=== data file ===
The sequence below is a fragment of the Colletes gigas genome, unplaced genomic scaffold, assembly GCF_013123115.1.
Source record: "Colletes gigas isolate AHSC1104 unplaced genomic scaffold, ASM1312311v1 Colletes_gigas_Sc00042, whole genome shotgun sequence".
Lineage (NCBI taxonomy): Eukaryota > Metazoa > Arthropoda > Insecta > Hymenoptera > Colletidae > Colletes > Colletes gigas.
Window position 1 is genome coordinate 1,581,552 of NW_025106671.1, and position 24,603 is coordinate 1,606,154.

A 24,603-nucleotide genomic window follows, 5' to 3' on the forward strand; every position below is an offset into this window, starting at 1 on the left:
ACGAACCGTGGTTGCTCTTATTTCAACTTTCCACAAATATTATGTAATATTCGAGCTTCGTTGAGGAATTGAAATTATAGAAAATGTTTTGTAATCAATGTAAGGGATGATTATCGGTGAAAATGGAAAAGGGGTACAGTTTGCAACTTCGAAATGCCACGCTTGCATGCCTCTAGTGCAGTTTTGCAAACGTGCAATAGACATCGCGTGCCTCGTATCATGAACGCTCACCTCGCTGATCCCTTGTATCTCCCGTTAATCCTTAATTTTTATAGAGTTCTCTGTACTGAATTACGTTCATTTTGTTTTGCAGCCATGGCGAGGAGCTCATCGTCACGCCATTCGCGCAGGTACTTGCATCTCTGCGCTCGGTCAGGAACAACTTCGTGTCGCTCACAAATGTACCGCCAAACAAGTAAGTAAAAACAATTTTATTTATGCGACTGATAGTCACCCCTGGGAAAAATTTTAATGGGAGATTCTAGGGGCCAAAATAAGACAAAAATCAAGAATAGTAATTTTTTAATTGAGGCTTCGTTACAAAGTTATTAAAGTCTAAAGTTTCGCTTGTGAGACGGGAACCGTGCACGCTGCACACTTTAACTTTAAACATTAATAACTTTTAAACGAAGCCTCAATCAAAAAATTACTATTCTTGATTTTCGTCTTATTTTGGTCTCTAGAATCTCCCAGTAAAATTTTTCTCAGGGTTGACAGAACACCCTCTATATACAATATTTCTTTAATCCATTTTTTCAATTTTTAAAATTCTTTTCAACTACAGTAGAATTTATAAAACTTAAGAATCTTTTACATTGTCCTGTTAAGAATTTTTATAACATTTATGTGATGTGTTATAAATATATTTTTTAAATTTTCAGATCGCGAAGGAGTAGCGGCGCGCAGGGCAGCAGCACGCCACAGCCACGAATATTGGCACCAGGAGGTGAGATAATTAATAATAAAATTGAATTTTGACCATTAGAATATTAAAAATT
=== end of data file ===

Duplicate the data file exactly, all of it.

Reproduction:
The sequence below is a fragment of the Colletes gigas genome, unplaced genomic scaffold, assembly GCF_013123115.1.
Source record: "Colletes gigas isolate AHSC1104 unplaced genomic scaffold, ASM1312311v1 Colletes_gigas_Sc00042, whole genome shotgun sequence".
Lineage (NCBI taxonomy): Eukaryota > Metazoa > Arthropoda > Insecta > Hymenoptera > Colletidae > Colletes > Colletes gigas.
Window position 1 is genome coordinate 1,581,552 of NW_025106671.1, and position 24,603 is coordinate 1,606,154.

A 24,603-nucleotide genomic window follows, 5' to 3' on the forward strand; every position below is an offset into this window, starting at 1 on the left:
ACGAACCGTGGTTGCTCTTATTTCAACTTTCCACAAATATTATGTAATATTCGAGCTTCGTTGAGGAATTGAAATTATAGAAAATGTTTTGTAATCAATGTAAGGGATGATTATCGGTGAAAATGGAAAAGGGGTACAGTTTGCAACTTCGAAATGCCACGCTTGCATGCCTCTAGTGCAGTTTTGCAAACGTGCAATAGACATCGCGTGCCTCGTATCATGAACGCTCACCTCGCTGATCCCTTGTATCTCCCGTTAATCCTTAATTTTTATAGAGTTCTCTGTACTGAATTACGTTCATTTTGTTTTGCAGCCATGGCGAGGAGCTCATCGTCACGCCATTCGCGCAGGTACTTGCATCTCTGCGCTCGGTCAGGAACAACTTCGTGTCGCTCACAAATGTACCGCCAAACAAGTAAGTAAAAACAATTTTATTTATGCGACTGATAGTCACCCCTGGGAAAAATTTTAATGGGAGATTCTAGGGGCCAAAATAAGACAAAAATCAAGAATAGTAATTTTTTAATTGAGGCTTCGTTACAAAGTTATTAAAGTCTAAAGTTTCGCTTGTGAGACGGGAACCGTGCACGCTGCACACTTTAACTTTAAACATTAATAACTTTTAAACGAAGCCTCAATCAAAAAATTACTATTCTTGATTTTCGTCTTATTTTGGTCTCTAGAATCTCCCAGTAAAATTTTTCTCAGGGTTGACAGAACACCCTCTATATACAATATTTCTTTAATCCATTTTTTCAATTTTTAAAATTCTTTTCAACTACAGTAGAATTTATAAAACTTAAGAATCTTTTACATTGTCCTGTTAAGAATTTTTATAACATTTATGTGATGTGTTATAAATATATTTTTTAAATTTTCAGATCGCGAAGGAGTAGCGGCGCGCAGGGCAGCAGCACGCCACAGCCACGAATATTGGCACCAGGAGGTGAGATAATTAATAATAAAATTGAATTTTGACCATTAGAATATTAAAAATT